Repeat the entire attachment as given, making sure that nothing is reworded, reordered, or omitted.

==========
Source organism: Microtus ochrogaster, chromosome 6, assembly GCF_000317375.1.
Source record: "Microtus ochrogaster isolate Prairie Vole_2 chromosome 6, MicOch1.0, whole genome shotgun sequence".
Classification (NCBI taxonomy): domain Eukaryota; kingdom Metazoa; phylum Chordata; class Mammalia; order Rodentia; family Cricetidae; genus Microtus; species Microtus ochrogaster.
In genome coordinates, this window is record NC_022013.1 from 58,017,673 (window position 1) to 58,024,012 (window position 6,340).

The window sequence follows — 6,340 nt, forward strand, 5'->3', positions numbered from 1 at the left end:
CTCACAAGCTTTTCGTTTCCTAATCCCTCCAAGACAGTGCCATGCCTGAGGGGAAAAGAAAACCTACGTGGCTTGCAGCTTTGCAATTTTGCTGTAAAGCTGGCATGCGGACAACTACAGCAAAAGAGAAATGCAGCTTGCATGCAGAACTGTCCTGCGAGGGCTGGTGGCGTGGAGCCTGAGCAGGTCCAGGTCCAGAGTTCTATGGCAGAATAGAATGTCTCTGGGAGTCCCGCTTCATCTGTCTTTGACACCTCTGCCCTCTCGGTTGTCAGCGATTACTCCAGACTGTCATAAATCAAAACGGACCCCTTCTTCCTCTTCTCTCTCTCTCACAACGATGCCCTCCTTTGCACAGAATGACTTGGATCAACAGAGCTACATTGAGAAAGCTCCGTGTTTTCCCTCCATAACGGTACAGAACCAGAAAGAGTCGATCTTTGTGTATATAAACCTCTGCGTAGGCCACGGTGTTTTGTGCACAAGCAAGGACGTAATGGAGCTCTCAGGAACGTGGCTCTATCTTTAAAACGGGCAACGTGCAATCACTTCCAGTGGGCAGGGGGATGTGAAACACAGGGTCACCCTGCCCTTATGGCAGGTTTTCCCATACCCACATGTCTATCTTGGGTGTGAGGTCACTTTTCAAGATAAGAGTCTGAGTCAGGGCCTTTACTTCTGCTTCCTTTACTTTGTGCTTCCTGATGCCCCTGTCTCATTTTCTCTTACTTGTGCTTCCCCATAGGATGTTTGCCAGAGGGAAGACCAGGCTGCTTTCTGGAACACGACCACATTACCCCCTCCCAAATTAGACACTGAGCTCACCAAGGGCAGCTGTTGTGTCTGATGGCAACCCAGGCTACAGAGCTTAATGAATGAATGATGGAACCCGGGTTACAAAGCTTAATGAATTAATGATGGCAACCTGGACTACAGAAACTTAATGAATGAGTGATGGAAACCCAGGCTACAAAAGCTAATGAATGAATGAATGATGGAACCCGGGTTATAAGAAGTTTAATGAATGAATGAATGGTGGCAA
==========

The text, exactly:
Source organism: Microtus ochrogaster, chromosome 6, assembly GCF_000317375.1.
Source record: "Microtus ochrogaster isolate Prairie Vole_2 chromosome 6, MicOch1.0, whole genome shotgun sequence".
Classification (NCBI taxonomy): domain Eukaryota; kingdom Metazoa; phylum Chordata; class Mammalia; order Rodentia; family Cricetidae; genus Microtus; species Microtus ochrogaster.
In genome coordinates, this window is record NC_022013.1 from 58,017,673 (window position 1) to 58,024,012 (window position 6,340).

The window sequence follows — 6,340 nt, forward strand, 5'->3', positions numbered from 1 at the left end:
CTCACAAGCTTTTCGTTTCCTAATCCCTCCAAGACAGTGCCATGCCTGAGGGGAAAAGAAAACCTACGTGGCTTGCAGCTTTGCAATTTTGCTGTAAAGCTGGCATGCGGACAACTACAGCAAAAGAGAAATGCAGCTTGCATGCAGAACTGTCCTGCGAGGGCTGGTGGCGTGGAGCCTGAGCAGGTCCAGGTCCAGAGTTCTATGGCAGAATAGAATGTCTCTGGGAGTCCCGCTTCATCTGTCTTTGACACCTCTGCCCTCTCGGTTGTCAGCGATTACTCCAGACTGTCATAAATCAAAACGGACCCCTTCTTCCTCTTCTCTCTCTCTCACAACGATGCCCTCCTTTGCACAGAATGACTTGGATCAACAGAGCTACATTGAGAAAGCTCCGTGTTTTCCCTCCATAACGGTACAGAACCAGAAAGAGTCGATCTTTGTGTATATAAACCTCTGCGTAGGCCACGGTGTTTTGTGCACAAGCAAGGACGTAATGGAGCTCTCAGGAACGTGGCTCTATCTTTAAAACGGGCAACGTGCAATCACTTCCAGTGGGCAGGGGGATGTGAAACACAGGGTCACCCTGCCCTTATGGCAGGTTTTCCCATACCCACATGTCTATCTTGGGTGTGAGGTCACTTTTCAAGATAAGAGTCTGAGTCAGGGCCTTTACTTCTGCTTCCTTTACTTTGTGCTTCCTGATGCCCCTGTCTCATTTTCTCTTACTTGTGCTTCCCCATAGGATGTTTGCCAGAGGGAAGACCAGGCTGCTTTCTGGAACACGACCACATTACCCCCTCCCAAATTAGACACTGAGCTCACCAAGGGCAGCTGTTGTGTCTGATGGCAACCCAGGCTACAGAGCTTAATGAATGAATGATGGAACCCGGGTTACAAAGCTTAATGAATTAATGATGGCAACCTGGACTACAGAAACTTAATGAATGAGTGATGGAAACCCAGGCTACAAAAGCTAATGAATGAATGAATGATGGAACCCGGGTTATAAGAAGTTTAATGAATGAATGAATGGTGGCAA